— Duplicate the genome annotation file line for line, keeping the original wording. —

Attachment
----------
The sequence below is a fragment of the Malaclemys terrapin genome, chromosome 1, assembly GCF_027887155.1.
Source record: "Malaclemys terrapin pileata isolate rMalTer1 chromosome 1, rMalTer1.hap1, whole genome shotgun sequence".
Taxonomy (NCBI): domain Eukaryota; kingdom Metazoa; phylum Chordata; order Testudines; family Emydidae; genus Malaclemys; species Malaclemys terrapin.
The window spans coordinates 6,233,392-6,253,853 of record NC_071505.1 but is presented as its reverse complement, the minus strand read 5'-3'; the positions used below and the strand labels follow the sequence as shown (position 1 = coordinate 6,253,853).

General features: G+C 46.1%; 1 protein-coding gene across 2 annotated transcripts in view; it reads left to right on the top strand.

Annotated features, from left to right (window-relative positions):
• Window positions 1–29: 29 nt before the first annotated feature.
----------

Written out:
The sequence below is a fragment of the Malaclemys terrapin genome, chromosome 1, assembly GCF_027887155.1.
Source record: "Malaclemys terrapin pileata isolate rMalTer1 chromosome 1, rMalTer1.hap1, whole genome shotgun sequence".
Taxonomy (NCBI): domain Eukaryota; kingdom Metazoa; phylum Chordata; order Testudines; family Emydidae; genus Malaclemys; species Malaclemys terrapin.
The window spans coordinates 6,233,392-6,253,853 of record NC_071505.1 but is presented as its reverse complement, the minus strand read 5'-3'; the positions used below and the strand labels follow the sequence as shown (position 1 = coordinate 6,253,853).

General features: G+C 46.1%; 1 protein-coding gene across 2 annotated transcripts in view; it reads left to right on the top strand.

Annotated features, from left to right (window-relative positions):
• Window positions 1–29: 29 nt before the first annotated feature.